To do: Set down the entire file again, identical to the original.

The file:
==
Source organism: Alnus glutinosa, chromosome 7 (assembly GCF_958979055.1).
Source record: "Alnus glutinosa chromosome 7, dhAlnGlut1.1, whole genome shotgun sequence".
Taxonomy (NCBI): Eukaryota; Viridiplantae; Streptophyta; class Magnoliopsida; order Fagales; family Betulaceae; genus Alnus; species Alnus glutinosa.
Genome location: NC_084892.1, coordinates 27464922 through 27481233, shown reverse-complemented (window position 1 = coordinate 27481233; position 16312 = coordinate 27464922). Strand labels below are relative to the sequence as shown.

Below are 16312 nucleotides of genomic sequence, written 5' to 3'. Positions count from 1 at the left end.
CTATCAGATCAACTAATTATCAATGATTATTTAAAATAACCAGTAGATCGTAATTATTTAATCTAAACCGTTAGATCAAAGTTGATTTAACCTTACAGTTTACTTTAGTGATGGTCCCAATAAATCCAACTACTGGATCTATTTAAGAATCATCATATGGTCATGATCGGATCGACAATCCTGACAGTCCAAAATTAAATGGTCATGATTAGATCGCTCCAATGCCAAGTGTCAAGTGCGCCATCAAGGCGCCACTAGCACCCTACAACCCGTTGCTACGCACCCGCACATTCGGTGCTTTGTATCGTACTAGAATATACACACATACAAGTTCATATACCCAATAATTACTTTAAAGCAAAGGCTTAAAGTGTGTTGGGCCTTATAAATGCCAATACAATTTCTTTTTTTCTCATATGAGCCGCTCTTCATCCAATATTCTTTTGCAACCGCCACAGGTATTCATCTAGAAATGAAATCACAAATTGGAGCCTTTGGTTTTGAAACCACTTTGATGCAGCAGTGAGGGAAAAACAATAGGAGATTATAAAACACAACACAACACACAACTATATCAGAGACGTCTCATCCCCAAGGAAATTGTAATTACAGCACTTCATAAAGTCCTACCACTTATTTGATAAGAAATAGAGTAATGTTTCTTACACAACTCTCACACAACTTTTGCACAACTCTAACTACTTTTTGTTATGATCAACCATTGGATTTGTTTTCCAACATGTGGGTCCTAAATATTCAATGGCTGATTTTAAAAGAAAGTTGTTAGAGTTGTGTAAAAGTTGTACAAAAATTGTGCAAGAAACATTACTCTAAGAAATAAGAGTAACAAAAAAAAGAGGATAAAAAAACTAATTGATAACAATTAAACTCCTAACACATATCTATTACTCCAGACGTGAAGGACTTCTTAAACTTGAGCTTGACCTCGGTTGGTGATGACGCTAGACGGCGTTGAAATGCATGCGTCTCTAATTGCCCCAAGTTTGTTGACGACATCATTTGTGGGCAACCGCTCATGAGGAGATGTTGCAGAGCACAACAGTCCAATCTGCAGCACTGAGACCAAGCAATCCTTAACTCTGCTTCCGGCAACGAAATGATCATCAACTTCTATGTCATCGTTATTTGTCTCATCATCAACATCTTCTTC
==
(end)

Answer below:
Source organism: Alnus glutinosa, chromosome 7 (assembly GCF_958979055.1).
Source record: "Alnus glutinosa chromosome 7, dhAlnGlut1.1, whole genome shotgun sequence".
Taxonomy (NCBI): Eukaryota; Viridiplantae; Streptophyta; class Magnoliopsida; order Fagales; family Betulaceae; genus Alnus; species Alnus glutinosa.
Genome location: NC_084892.1, coordinates 27464922 through 27481233, shown reverse-complemented (window position 1 = coordinate 27481233; position 16312 = coordinate 27464922). Strand labels below are relative to the sequence as shown.

Below are 16312 nucleotides of genomic sequence, written 5' to 3'. Positions count from 1 at the left end.
CTATCAGATCAACTAATTATCAATGATTATTTAAAATAACCAGTAGATCGTAATTATTTAATCTAAACCGTTAGATCAAAGTTGATTTAACCTTACAGTTTACTTTAGTGATGGTCCCAATAAATCCAACTACTGGATCTATTTAAGAATCATCATATGGTCATGATCGGATCGACAATCCTGACAGTCCAAAATTAAATGGTCATGATTAGATCGCTCCAATGCCAAGTGTCAAGTGCGCCATCAAGGCGCCACTAGCACCCTACAACCCGTTGCTACGCACCCGCACATTCGGTGCTTTGTATCGTACTAGAATATACACACATACAAGTTCATATACCCAATAATTACTTTAAAGCAAAGGCTTAAAGTGTGTTGGGCCTTATAAATGCCAATACAATTTCTTTTTTTCTCATATGAGCCGCTCTTCATCCAATATTCTTTTGCAACCGCCACAGGTATTCATCTAGAAATGAAATCACAAATTGGAGCCTTTGGTTTTGAAACCACTTTGATGCAGCAGTGAGGGAAAAACAATAGGAGATTATAAAACACAACACAACACACAACTATATCAGAGACGTCTCATCCCCAAGGAAATTGTAATTACAGCACTTCATAAAGTCCTACCACTTATTTGATAAGAAATAGAGTAATGTTTCTTACACAACTCTCACACAACTTTTGCACAACTCTAACTACTTTTTGTTATGATCAACCATTGGATTTGTTTTCCAACATGTGGGTCCTAAATATTCAATGGCTGATTTTAAAAGAAAGTTGTTAGAGTTGTGTAAAAGTTGTACAAAAATTGTGCAAGAAACATTACTCTAAGAAATAAGAGTAACAAAAAAAAGAGGATAAAAAAACTAATTGATAACAATTAAACTCCTAACACATATCTATTACTCCAGACGTGAAGGACTTCTTAAACTTGAGCTTGACCTCGGTTGGTGATGACGCTAGACGGCGTTGAAATGCATGCGTCTCTAATTGCCCCAAGTTTGTTGACGACATCATTTGTGGGCAACCGCTCATGAGGAGATGTTGCAGAGCACAACAGTCCAATCTGCAGCACTGAGACCAAGCAATCCTTAACTCTGCTTCCGGCAACGAAATGATCATCAACTTCTATGTCATCGTTATTTGTCTCATCATCAACATCTTCTTC